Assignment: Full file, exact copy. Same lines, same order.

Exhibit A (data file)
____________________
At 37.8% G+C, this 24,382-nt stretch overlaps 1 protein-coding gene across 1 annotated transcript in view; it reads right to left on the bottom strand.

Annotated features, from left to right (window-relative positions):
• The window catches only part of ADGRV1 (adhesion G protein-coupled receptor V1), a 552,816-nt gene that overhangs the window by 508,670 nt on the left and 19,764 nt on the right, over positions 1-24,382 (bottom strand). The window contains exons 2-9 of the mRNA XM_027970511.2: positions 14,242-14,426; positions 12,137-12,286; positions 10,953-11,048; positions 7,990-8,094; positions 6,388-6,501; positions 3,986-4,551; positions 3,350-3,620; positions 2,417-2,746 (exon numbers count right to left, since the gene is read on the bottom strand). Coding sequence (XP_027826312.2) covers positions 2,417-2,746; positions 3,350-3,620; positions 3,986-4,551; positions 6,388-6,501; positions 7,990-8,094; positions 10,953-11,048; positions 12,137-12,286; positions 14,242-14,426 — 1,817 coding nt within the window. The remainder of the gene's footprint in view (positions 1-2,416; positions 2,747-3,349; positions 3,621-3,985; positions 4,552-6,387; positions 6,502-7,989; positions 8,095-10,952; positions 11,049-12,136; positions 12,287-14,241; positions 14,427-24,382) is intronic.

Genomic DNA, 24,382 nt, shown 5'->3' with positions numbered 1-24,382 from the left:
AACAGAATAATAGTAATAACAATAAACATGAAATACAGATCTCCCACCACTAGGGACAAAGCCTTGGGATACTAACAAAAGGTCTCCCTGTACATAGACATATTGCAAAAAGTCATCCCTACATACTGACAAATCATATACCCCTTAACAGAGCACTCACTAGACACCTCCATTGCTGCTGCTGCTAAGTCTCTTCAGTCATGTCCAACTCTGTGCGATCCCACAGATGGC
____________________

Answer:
At 37.8% G+C, this 24,382-nt stretch overlaps 1 protein-coding gene across 1 annotated transcript in view; it reads right to left on the bottom strand.

Annotated features, from left to right (window-relative positions):
• The window catches only part of ADGRV1 (adhesion G protein-coupled receptor V1), a 552,816-nt gene that overhangs the window by 508,670 nt on the left and 19,764 nt on the right, over positions 1-24,382 (bottom strand). The window contains exons 2-9 of the mRNA XM_027970511.2: positions 14,242-14,426; positions 12,137-12,286; positions 10,953-11,048; positions 7,990-8,094; positions 6,388-6,501; positions 3,986-4,551; positions 3,350-3,620; positions 2,417-2,746 (exon numbers count right to left, since the gene is read on the bottom strand). Coding sequence (XP_027826312.2) covers positions 2,417-2,746; positions 3,350-3,620; positions 3,986-4,551; positions 6,388-6,501; positions 7,990-8,094; positions 10,953-11,048; positions 12,137-12,286; positions 14,242-14,426 — 1,817 coding nt within the window. The remainder of the gene's footprint in view (positions 1-2,416; positions 2,747-3,349; positions 3,621-3,985; positions 4,552-6,387; positions 6,502-7,989; positions 8,095-10,952; positions 11,049-12,136; positions 12,287-14,241; positions 14,427-24,382) is intronic.

Genomic DNA, 24,382 nt, shown 5'->3' with positions numbered 1-24,382 from the left:
AACAGAATAATAGTAATAACAATAAACATGAAATACAGATCTCCCACCACTAGGGACAAAGCCTTGGGATACTAACAAAAGGTCTCCCTGTACATAGACATATTGCAAAAAGTCATCCCTACATACTGACAAATCATATACCCCTTAACAGAGCACTCACTAGACACCTCCATTGCTGCTGCTGCTAAGTCTCTTCAGTCATGTCCAACTCTGTGCGATCCCACAGATGGC